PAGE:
The drive from the engine to the two-gear trucks is through a single continuous shaft coupled to the crank and pinion shafts, respectively, by universal joints. This shaft is centrally disposed along the longitudinal plane of the engine, ensuring a simple, straight, and direct drive. In the case of the eight-wheeler, one-half of two of the couplings - one-half of three of the couplings in the twelve-wheeler - are made square, to allow the square end of the shaft to slide when the trucks swing on a curve and change the length of the centre shaft. Owing to the couplings in the central driving shaft being set so close to the centre of each truck they have very little telescopic slip, but one interesting detail is the provision of means for the easy disconnexion of the couplings, in the event of a derailment, without breaking the central shaft.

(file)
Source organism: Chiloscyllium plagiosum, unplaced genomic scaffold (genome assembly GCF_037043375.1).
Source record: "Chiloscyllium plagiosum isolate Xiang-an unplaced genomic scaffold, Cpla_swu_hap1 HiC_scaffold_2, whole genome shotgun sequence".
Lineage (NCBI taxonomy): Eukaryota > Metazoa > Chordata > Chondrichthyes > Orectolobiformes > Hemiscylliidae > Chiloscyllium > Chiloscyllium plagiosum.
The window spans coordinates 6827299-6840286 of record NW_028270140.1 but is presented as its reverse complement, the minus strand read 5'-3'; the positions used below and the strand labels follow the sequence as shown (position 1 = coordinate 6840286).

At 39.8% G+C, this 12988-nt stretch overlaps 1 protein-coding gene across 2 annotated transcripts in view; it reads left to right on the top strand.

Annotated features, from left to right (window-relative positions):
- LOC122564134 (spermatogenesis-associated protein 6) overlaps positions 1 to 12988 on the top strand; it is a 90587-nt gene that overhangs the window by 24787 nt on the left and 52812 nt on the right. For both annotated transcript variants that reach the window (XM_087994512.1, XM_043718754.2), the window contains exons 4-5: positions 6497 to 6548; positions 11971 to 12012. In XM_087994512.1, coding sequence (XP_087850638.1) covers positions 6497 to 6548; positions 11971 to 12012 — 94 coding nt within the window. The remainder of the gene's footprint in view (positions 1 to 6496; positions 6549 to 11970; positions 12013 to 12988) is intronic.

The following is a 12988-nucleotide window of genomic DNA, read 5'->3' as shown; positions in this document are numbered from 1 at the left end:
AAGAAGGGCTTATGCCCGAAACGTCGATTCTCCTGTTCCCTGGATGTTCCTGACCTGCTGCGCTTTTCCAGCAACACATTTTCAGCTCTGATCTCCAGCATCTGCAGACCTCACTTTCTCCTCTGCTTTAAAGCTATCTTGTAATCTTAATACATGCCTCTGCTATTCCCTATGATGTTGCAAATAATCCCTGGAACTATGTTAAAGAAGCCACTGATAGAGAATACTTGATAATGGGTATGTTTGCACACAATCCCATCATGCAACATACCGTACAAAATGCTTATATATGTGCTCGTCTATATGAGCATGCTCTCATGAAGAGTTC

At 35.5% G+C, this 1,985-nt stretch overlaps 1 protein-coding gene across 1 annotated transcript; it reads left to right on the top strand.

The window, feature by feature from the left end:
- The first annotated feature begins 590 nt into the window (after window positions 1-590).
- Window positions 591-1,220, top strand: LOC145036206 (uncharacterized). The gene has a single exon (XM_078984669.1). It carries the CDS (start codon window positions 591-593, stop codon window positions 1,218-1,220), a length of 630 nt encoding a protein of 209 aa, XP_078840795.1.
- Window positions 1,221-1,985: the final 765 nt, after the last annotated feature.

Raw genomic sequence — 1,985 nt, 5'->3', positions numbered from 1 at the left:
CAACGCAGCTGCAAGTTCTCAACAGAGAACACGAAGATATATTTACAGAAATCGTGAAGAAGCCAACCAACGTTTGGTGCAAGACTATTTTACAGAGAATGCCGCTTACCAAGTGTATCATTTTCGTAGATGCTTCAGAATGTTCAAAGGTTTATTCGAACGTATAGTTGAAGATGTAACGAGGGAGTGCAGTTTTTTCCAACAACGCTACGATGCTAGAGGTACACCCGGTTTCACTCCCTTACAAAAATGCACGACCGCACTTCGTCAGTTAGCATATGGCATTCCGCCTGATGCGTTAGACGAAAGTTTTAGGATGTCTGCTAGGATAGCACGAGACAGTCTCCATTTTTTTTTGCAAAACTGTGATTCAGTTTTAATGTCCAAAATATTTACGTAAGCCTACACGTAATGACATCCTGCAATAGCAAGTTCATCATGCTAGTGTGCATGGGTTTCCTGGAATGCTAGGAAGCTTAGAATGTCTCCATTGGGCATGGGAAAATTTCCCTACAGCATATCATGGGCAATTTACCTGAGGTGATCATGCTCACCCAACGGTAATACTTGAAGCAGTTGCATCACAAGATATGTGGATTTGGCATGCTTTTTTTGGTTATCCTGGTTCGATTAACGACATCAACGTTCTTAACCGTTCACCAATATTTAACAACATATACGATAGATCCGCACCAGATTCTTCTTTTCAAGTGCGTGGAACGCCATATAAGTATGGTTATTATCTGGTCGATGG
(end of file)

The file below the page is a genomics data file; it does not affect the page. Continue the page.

The longitudinally central disposition of the driving shaft not only gives the most effective steady drive, but brings complete protection against snow, grit, sand, and other material thrown up from the roadbed. The trucks of the eight-wheeler are exact duplicates in every respect, bringing the advantage of interchangeability; in the case of the three-truck type this duplication is preserved except in regard to the gear case and the swivel bar for the centre truck. Symmetry of design, which is such a conspicuous feature of the locomotive, imparts the further advantage of maintaining perfect balance round the curves with equal distribution of the weight upon all the wheels.


THE NOVEL ENGINE OF THE HEISLER GEARED LOCOMOTIVE. The “V” arrangement of the cylinders permits the ready withdrawal and replacement of the unit without disturbing any other part of the locomotive. It is bolted to the main frame, free of the boiler barrel, with universal couplings between engine and propeller shafts.